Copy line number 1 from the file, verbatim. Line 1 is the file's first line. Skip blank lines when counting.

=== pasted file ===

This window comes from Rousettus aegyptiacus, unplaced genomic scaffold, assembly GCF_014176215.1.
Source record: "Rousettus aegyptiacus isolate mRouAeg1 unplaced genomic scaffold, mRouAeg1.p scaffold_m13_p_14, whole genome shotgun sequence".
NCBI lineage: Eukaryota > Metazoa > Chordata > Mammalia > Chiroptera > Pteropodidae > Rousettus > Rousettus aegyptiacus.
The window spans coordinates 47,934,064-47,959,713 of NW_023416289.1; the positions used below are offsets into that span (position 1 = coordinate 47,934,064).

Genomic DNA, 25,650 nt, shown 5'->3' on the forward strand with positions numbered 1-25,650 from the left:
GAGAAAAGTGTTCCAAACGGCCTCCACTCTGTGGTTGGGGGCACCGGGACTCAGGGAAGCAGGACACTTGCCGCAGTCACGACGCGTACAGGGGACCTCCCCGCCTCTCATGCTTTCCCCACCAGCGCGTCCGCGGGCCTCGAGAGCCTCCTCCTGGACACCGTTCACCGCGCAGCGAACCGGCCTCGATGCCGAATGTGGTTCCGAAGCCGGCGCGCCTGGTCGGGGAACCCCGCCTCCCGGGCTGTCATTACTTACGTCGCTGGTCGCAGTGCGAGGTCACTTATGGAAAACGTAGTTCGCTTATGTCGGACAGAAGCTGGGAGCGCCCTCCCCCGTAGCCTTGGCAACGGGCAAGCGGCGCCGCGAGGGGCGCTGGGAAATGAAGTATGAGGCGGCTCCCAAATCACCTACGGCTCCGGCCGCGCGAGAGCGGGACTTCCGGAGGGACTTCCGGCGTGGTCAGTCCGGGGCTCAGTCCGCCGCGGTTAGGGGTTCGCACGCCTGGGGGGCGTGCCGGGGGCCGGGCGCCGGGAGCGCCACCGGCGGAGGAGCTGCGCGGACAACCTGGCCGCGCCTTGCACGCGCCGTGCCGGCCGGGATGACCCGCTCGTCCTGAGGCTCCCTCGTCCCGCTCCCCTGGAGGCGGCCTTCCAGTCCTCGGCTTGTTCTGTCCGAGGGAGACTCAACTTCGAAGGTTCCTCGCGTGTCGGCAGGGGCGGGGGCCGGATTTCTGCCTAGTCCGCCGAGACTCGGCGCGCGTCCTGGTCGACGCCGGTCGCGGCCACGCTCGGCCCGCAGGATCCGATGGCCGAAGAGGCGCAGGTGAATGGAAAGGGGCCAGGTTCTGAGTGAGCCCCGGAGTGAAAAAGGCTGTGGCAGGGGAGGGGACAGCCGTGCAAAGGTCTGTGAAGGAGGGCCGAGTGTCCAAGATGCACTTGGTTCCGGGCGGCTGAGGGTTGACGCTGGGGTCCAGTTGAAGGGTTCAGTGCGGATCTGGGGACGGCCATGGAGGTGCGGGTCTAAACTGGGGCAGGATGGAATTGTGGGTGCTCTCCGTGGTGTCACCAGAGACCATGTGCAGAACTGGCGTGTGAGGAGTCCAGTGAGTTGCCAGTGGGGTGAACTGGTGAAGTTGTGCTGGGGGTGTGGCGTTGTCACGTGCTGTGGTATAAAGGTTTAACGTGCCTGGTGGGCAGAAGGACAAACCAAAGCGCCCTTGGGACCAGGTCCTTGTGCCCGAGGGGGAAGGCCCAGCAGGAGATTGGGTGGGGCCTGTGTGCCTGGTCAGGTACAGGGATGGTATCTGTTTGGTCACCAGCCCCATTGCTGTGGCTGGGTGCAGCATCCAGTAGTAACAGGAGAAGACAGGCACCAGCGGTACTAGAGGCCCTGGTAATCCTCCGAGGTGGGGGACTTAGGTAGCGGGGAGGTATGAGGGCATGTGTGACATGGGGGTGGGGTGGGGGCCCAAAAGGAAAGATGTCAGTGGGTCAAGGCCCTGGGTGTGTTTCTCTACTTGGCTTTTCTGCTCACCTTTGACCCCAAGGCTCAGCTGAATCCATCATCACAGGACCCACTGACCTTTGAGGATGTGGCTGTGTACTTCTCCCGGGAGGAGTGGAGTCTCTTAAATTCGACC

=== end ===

This window comes from Rousettus aegyptiacus, unplaced genomic scaffold, assembly GCF_014176215.1.